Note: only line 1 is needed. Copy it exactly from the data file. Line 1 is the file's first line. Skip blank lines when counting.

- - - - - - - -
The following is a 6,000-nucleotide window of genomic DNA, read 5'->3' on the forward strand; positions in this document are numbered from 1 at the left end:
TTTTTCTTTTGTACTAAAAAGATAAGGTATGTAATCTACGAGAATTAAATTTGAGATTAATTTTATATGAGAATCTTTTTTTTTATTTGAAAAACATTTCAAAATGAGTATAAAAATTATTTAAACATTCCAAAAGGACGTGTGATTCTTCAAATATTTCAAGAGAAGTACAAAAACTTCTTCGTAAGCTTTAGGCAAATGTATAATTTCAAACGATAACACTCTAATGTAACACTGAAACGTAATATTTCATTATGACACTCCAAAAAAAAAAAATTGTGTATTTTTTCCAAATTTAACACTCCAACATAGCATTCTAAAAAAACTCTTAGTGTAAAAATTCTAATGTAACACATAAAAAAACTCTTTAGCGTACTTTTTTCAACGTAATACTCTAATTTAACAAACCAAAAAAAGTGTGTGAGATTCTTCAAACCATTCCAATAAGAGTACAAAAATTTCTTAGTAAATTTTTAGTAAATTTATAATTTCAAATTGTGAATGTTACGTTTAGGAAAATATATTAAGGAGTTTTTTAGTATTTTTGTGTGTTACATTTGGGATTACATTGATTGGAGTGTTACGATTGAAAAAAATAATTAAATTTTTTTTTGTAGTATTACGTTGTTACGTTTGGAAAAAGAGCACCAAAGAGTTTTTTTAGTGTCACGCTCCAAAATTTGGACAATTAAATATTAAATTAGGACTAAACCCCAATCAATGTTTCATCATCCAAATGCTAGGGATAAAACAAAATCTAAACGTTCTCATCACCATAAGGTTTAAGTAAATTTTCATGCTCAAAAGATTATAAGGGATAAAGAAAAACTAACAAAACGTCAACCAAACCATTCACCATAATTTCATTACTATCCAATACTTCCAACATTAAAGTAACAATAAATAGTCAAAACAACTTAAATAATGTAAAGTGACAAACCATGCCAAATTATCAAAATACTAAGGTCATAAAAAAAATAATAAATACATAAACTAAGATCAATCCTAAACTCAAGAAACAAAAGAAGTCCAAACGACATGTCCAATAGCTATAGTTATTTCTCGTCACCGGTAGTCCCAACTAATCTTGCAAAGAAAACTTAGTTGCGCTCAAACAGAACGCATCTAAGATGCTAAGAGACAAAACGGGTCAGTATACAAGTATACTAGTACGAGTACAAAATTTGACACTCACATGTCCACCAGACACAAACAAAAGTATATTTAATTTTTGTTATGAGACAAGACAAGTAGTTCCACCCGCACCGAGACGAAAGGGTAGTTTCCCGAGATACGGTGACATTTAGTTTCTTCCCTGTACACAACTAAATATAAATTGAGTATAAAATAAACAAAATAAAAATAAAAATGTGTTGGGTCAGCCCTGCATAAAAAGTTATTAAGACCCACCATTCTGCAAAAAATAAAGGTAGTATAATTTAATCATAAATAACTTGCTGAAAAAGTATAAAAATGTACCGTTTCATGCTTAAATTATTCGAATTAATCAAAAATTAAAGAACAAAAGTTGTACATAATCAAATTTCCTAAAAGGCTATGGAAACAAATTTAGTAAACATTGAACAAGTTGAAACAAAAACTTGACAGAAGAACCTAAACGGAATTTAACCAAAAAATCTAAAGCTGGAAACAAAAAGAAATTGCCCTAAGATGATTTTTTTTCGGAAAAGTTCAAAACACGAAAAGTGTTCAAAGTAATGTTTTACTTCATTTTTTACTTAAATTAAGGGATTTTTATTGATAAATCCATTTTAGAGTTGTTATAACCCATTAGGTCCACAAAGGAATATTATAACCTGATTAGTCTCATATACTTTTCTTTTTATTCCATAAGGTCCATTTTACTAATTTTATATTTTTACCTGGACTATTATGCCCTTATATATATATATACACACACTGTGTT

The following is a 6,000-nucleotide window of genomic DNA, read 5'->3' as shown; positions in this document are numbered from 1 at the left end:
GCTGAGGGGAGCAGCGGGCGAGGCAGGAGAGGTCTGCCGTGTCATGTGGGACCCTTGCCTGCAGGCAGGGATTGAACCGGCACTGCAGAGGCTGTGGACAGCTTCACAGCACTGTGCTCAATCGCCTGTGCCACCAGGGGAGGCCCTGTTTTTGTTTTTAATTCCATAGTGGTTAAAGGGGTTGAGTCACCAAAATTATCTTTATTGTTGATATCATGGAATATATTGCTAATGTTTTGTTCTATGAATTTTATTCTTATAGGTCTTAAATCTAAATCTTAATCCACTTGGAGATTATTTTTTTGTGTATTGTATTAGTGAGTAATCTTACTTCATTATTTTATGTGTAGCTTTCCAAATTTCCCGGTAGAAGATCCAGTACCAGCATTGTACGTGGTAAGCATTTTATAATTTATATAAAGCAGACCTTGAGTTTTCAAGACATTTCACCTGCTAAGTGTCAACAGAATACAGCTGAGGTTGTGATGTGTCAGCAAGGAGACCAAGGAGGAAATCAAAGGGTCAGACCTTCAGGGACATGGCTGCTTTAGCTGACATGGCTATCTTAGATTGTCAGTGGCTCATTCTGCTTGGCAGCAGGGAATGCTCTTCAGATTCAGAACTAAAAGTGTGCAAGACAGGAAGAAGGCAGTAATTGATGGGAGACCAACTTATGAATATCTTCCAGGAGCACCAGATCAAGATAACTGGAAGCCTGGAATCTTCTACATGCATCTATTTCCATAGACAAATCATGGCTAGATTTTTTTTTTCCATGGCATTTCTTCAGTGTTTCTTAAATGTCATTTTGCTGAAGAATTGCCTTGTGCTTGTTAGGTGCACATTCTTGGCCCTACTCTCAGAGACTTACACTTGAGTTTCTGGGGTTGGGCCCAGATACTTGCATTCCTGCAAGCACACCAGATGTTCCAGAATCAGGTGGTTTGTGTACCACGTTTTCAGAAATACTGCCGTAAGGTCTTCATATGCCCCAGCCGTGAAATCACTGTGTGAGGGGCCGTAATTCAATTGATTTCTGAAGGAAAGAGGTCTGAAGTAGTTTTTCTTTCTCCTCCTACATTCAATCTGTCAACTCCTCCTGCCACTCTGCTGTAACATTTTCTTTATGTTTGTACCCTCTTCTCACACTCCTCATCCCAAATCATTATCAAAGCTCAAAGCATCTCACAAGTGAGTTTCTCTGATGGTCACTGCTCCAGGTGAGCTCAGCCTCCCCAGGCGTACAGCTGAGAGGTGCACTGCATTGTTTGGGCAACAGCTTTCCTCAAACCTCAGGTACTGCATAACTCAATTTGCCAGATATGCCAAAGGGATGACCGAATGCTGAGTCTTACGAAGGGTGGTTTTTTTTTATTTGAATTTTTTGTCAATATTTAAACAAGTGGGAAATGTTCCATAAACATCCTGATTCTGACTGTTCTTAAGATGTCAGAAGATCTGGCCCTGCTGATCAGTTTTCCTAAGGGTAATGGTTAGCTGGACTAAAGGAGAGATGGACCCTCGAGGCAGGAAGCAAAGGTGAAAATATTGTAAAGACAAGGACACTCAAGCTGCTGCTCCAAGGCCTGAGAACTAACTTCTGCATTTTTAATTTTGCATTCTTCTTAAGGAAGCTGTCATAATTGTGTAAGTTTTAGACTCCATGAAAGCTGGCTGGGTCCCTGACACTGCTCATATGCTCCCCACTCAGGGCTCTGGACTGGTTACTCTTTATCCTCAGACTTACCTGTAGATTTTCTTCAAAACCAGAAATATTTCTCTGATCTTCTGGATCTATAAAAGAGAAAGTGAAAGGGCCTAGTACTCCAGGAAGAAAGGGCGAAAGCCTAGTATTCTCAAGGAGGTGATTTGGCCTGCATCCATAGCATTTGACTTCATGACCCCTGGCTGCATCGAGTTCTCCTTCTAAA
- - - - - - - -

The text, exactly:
The following is a 6,000-nucleotide window of genomic DNA, read 5'->3' on the forward strand; positions in this document are numbered from 1 at the left end: